January 2012 COTM Jacques Pepin Companion Thread
- Caitlin McGrath Dec 31, 2011 10:24 PM
Please use this thread to post about recipes from any and all Jacques Pepin cookbooks EXCEPT Essential Pepin, and about recipes found online. Remember to include the name of the book or the link to an online recipe in your post, as this thread covers lots of works.
I have made Jacque's mother's cheese souffle several times. It's quick and easy to make as he uses whole eggs rather than whipped egg whites. While not quite as airy as an egg white souffle, the texture is smooth and lovely and it puffs up beautifully. It's delicious, not a bit fussy, and because there aren't beaten egg whites to consider it can be assembled and ignored for a while before baking. It's baked in a gratin dish which means there's plenty of the delicious browned top to go around.
A great recipe from "The Apprentice: My Life in the Kitchen"
I learned to make Fromage Fort from Jacques' "Cuisine Economique".
Great way to use clean out the cheese drawer in the fridge and use up those odds and ends. Cheese, wine, and garlic spread on bread and popped under the broiler. What's not to love here? Possible variations seem endless.
I'm excited to dig out his books and get going, though I won't be ready for the recipes I just mentioned for a while. Need to lighten up a bit after way too much rich food over the holidays. And I do mean *way* too much. It was glorious. :)
re: Georgia Sommers
Jacques' Pepin's maman's cheese souffle is a constant repeat for us.
If we don't have Gruyère or 'swiss cheese,' we substitute. It's still good.
Left-over is 'really-really' good served cold the next day.
We've used a souffle dish each time; next time I'll try a gratin dish - thanks.
Lobster Salad with Tarragon – p. 31 – Fast Food My Way
Happy happy joy joy . . . I found this recipe on-line so I’ll skip the ins & outs of the prep and rely on the link below from Google books:
We had originally planned this as a starter for our New Year’s Day dinner however our roast hadn’t defrosted so we moved to plan B yesterday and, put this on tonight’s menu. Nothing new or innovative here, just a combination of familiar flavours and, great ingredients. I did make a couple of changes to suit our tastes. I opted to use lime juice in place of lemon. After years of visiting the Caribbean, we’ve come to prefer lime with our seafood and, I love how well it plays with tarragon. I also added just a smidge of garlic to the cream mixture.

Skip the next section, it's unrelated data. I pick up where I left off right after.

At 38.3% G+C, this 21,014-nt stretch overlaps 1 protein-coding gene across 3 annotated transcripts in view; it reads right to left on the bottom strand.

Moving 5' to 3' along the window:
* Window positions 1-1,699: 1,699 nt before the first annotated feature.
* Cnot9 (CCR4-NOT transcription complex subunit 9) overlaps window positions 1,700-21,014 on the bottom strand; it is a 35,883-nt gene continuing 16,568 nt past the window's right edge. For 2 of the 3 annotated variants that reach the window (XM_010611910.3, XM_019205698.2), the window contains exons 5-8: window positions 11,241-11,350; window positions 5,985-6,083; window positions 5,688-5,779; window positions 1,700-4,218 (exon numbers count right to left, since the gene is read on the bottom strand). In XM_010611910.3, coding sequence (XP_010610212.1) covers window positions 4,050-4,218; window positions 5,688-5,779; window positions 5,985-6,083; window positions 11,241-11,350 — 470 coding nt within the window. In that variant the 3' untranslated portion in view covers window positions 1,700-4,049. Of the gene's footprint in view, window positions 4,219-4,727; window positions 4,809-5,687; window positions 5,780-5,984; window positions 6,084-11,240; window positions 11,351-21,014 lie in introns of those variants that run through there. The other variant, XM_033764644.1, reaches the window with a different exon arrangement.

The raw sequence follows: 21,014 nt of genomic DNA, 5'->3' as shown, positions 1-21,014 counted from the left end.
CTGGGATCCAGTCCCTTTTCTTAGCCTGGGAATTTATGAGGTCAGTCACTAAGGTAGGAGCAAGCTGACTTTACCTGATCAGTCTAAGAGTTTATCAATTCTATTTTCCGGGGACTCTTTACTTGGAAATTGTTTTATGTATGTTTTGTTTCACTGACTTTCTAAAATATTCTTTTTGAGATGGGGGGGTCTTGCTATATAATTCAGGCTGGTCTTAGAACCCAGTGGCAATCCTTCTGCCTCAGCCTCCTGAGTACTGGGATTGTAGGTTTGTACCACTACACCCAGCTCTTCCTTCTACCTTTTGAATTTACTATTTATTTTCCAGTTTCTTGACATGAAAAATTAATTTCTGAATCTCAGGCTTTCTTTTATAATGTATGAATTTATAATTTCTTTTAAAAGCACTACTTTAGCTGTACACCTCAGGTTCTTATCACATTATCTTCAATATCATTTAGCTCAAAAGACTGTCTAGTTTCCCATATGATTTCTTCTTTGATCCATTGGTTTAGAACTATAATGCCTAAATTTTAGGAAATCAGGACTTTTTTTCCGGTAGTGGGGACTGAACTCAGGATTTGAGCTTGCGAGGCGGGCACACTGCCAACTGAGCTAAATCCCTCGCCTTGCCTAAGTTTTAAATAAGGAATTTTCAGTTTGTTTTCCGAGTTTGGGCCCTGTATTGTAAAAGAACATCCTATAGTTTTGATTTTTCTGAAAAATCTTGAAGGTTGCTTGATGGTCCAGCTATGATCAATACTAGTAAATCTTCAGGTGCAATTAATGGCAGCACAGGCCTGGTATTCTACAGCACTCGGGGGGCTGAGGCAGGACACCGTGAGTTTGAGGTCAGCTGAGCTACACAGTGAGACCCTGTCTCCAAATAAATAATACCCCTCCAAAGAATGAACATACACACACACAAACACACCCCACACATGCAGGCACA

Unfortunately my mixer is hidden away in the depths of a storage closet as we prepare for a kitchen renovation so I wasn’t able to whip the cream as JP suggests. Instead I whisked it with all my might and after admitting defeat when no peaks, stiff or otherwise, appeared in my bowl I just carried on. Tasting as I mixed I should note that I ended up adding some additional tarragon and lime juice as I felt the sour cream was the predominant flavour.
JP has you make a “nest” of Boston lettuce leaves in a dish and, top w the lobster. I’d note that the lettuce really adds a nice textural element to the dish and when I make this again, I’ll use 3 leaves of lettuce per plate.
This was an elegant, rich and delicious starter that disappeared almost as quickly as it appeared on the table. We served this with a dry Prosecco that worked beautifully. With the adaptations noted above, I’d definitely make this again. I’ll be interested to see how the whipping of the cream plays into this as well.
ETA: Oh, and just btw, is JP wearing eye liner on the cover of this book? There was something a little odd about that pic of him IMHO.
Crunchy Kale, More Fast Food My Way, p. 128
Kale chips aren't really news anymore, but this JP recipe got people talking (and making) a couple of years ago: http://chowhound.chow.com/topics/617694
Essentially, toss trimmed, torn curly kale leaves with olive oil and salt and bake them in a single layer on a rack over a baking sheet at 250F for 20 minutes or so, until they're crisp. I used two bunches of kale rather than the half pound he specifies, and didn't measure the olive oil or salt, just used enough olive oil to coat the leaves, a sprinkle of salt, and also a sprinkle of bittersweet smoked paprika.
Most of those I served this to last week hadn't heard of the concept, but enjoyed munching on it, as people do with crunchy, savory snacks. I can eat a boatload, myself.
re: Caitlin McGrath
I've been making more crunchy kale each week, just to have around as low-calorie snack when I want something. While JP wants you to use curly kale, I think this works better with the flat-leaf type or the Russian red, so I buy those if they're available. The problem with the curly kale is that the leaves curl around the slats of the rack, and once they become crisp, it's hard to remove them without the edges breaking off. I use just enough olive oil to very lightly coat the kale leaves, and I've been tossing them with a bit of shichimi togarashi before they go in the oven.
My posting re Essential Pepin Side Dishes at http://chowhound.chow.com/topics/825944
Sauteed Haricots Verts and Shallots p. 412
"I made this recipe exactly as described. As these ingredients are always good, the technique is the key in this dish. I used small string beans."
However, I see that on p. 190 in "Julia and Jacques Cooking at Home" (1999) 'Jacques's Sauteed Haricots Verts" which is basically the same recipe recommends the initial cooking to be 5 to 6 minutes, not the 7 to 8 minutes as in "Essential Pepin."
IMO 5-6 minutes would have been adequate.